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Safety training is a crucial component of any Safety and Health Management program and vital for keeping every employee safe. By building employee awareness and giving them tools to address the hazards and risks in their work environment, you give them a chance to protect themselves.
However, as industries evolve, so do the hazards confronting the workforce. Rapid change means that new threats present themselves each day, but stopping work to perform formal training for every new risk may be challenging.
That’s where toolbox talks come in. Toolbox talks are informal group safety discussions that generally take 10 to 15 minutes at the beginning of a work shift. They fill the gaps left by traditional longer-form training and help organizations address new hazards as they present themselves.
Toolbox talks help keep every employee safe by alerting crewmembers to the hazards they may encounter during their workday and provide them with best practices to protect themselves and their coworkers. They don’t replace traditional long formal training but supplement it and reinforce training that workers may have previously received and forgotten about.
It’s also a chance for workers to collaborate when discussing hazards and for individuals to bring up their concerns to the group and brainstorm possible solutions that can benefit the entire crew. Finally, because toolbox talks happen every day at the beginning of the shift, they also help turn safety into a habit and get employees thinking about safety first thing in the morning.
Toolbox talks are a powerful tool, but unfortunately, they are a wasted opportunity for many organizations. That’s because most people dislike public speaking and have never received formal training on delivering an engaging presentation. As a result, toolbox talks are low-quality, and companies cannot reap the benefits.
You need audience attention and participation for a toolbox talk to successfully pass on the intended safety information. Here are four simple yet commonly overlooked toolbox talk best practices that will help achieve those goals, keep every employee safe, and improve toolbox talk quality in the process:
Preparation: When it comes to public presentations, nothing gets people disinterested quicker than a presenter that isn’t prepared. That’s why it’s essential to prepare and practice toolbox talk topics beforehand.
Attention: Try to perform toolbox talks in distraction-free areas and use multimedia like handouts, pictures, and videos to maintain audience attention.
Length: Try to keep toolbox talks between 10 and 15 minutes long and get to the point immediately to give workers the information they need to start their day.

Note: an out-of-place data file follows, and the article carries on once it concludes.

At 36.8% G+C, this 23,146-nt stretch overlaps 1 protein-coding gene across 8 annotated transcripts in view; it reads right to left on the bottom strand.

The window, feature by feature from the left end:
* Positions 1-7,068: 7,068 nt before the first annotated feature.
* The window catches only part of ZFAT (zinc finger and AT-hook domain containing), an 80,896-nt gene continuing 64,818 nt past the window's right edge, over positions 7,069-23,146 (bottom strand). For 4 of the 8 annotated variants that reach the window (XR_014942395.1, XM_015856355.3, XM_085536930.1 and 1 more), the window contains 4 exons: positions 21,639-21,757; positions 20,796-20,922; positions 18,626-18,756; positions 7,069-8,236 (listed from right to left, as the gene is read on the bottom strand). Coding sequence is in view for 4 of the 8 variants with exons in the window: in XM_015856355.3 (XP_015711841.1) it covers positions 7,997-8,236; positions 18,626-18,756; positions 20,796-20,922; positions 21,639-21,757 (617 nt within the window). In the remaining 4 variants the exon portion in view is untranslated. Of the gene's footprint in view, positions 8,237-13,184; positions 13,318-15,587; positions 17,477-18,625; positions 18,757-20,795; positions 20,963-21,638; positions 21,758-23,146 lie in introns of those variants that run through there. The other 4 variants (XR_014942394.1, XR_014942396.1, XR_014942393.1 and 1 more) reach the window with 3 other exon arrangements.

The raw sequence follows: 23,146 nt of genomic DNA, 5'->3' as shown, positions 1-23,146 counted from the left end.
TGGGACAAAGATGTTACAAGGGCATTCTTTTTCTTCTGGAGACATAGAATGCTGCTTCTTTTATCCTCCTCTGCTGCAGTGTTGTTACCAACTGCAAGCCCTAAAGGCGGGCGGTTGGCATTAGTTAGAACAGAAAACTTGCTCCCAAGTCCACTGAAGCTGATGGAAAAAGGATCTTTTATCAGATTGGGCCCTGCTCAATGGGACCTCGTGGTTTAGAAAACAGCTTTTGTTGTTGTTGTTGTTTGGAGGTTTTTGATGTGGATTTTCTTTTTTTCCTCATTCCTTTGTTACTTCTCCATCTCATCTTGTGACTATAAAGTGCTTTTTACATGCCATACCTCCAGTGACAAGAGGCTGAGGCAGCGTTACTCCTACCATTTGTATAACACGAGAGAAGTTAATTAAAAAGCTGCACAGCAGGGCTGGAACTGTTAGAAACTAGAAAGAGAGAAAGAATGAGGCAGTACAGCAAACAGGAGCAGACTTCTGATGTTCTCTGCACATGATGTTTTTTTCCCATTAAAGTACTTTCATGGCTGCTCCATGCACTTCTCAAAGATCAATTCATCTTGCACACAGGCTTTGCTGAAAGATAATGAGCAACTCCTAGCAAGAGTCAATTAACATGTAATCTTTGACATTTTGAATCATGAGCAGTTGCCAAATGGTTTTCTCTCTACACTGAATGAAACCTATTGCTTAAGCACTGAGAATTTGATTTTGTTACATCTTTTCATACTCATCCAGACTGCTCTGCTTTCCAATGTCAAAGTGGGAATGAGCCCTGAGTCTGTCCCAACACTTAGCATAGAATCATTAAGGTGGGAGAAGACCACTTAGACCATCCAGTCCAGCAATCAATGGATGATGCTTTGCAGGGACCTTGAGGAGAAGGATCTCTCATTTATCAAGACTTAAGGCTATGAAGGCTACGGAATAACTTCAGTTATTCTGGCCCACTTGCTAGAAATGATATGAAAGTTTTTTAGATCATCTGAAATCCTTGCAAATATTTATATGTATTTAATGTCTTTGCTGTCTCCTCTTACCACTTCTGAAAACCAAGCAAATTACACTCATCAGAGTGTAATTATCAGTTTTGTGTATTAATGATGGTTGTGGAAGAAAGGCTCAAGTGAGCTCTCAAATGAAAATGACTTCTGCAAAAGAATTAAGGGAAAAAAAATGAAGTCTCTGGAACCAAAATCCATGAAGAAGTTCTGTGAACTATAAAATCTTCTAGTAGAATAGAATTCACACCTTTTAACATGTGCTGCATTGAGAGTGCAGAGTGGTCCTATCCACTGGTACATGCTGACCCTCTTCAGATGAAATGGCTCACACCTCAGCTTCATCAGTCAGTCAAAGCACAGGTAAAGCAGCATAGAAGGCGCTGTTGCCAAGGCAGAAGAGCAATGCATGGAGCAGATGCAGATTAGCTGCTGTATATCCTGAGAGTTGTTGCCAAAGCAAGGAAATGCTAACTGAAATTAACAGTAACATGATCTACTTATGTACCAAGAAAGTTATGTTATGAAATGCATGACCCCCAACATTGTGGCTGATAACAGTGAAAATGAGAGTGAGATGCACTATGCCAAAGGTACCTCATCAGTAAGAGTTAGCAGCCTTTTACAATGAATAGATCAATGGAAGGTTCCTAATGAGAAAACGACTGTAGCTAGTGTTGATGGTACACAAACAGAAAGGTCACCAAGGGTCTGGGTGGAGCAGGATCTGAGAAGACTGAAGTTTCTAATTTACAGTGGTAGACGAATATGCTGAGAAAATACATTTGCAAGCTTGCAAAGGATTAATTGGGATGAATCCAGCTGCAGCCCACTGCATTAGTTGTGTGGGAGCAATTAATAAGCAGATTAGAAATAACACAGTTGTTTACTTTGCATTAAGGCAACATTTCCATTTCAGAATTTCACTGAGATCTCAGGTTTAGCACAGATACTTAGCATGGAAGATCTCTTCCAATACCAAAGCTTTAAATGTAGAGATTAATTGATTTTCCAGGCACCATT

Examples: Avoid spouting statistics and, instead, try to illustrate topics using examples from your life or the company of injuries or accidents. Stories make meetings more engaging and relatable to audience members.
When you tell stories from your own life, you also get the added benefit of making other people want to share their own stories, which boosts safety participation. Participation is key to creating a safer workplace; after all, safety is collaborative, and it takes more than just a safety professional to ensure the success of an organization.
Toolbox talks are vital for getting employees involved in the safety process. Encouraging employees to identify hazards and solutions for risks in their work area and then fixing those issues builds ownership of safety for employees. In addition, it reinforces that they play a significant role in the workplace and in keeping every employee safe.
Ultimately what you will have once you’ve built up his participation is an entire workforce actively searching for hazards and solutions. The more eyes and ears you have in identifying risk, the safer your workplace will become. You can even take that participation to the next level by having those individuals perform formal safety audits to get even more benefits, like data from the process.
Toolbox talks are a powerful yet underappreciated tool with multiple benefits, the most significant being their ability to boost employee participation in safety. Companies that want to take full advantage of that newfound participation and gain additional benefits should consider implementing EHS management software.
ProcessMAP cloud-based audit management software simplifies the challenge of managing organization-wide audit programs while providing data mining, benchmarking, and trend analysis in a single platform. Click here to learn more about how ProcessMAP and its suite of EHS software can help you create a safer workplace.